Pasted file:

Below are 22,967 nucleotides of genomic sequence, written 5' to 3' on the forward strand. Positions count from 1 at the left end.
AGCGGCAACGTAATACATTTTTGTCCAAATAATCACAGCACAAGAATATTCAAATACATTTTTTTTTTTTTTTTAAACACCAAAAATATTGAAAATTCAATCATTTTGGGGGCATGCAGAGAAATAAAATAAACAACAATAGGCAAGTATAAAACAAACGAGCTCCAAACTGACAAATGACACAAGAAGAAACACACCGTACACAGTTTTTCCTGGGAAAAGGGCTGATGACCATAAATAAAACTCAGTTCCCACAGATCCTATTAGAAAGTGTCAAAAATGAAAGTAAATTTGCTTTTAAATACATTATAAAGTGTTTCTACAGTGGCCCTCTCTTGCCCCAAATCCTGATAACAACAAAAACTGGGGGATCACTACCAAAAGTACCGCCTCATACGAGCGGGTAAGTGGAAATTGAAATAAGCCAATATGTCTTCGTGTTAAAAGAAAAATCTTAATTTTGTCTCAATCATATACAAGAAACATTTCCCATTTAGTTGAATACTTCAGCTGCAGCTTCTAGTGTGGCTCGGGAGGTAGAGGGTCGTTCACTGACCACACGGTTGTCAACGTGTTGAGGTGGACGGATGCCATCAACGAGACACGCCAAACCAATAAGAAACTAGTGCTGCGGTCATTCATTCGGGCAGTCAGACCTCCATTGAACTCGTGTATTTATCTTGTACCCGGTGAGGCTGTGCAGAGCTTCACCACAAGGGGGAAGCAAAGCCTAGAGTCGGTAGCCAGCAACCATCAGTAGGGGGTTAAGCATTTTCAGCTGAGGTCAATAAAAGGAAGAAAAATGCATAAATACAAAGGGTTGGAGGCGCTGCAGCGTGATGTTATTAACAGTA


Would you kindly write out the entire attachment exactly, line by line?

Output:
Below are 22,967 nucleotides of genomic sequence, written 5' to 3' on the forward strand. Positions count from 1 at the left end.
AGCGGCAACGTAATACATTTTTGTCCAAATAATCACAGCACAAGAATATTCAAATACATTTTTTTTTTTTTTTTAAACACCAAAAATATTGAAAATTCAATCATTTTGGGGGCATGCAGAGAAATAAAATAAACAACAATAGGCAAGTATAAAACAAACGAGCTCCAAACTGACAAATGACACAAGAAGAAACACACCGTACACAGTTTTTCCTGGGAAAAGGGCTGATGACCATAAATAAAACTCAGTTCCCACAGATCCTATTAGAAAGTGTCAAAAATGAAAGTAAATTTGCTTTTAAATACATTATAAAGTGTTTCTACAGTGGCCCTCTCTTGCCCCAAATCCTGATAACAACAAAAACTGGGGGATCACTACCAAAAGTACCGCCTCATACGAGCGGGTAAGTGGAAATTGAAATAAGCCAATATGTCTTCGTGTTAAAAGAAAAATCTTAATTTTGTCTCAATCATATACAAGAAACATTTCCCATTTAGTTGAATACTTCAGCTGCAGCTTCTAGTGTGGCTCGGGAGGTAGAGGGTCGTTCACTGACCACACGGTTGTCAACGTGTTGAGGTGGACGGATGCCATCAACGAGACACGCCAAACCAATAAGAAACTAGTGCTGCGGTCATTCATTCGGGCAGTCAGACCTCCATTGAACTCGTGTATTTATCTTGTACCCGGTGAGGCTGTGCAGAGCTTCACCACAAGGGGGAAGCAAAGCCTAGAGTCGGTAGCCAGCAACCATCAGTAGGGGGTTAAGCATTTTCAGCTGAGGTCAATAAAAGGAAGAAAAATGCATAAATACAAAGGGTTGGAGGCGCTGCAGCGTGATGTTATTAACAGTA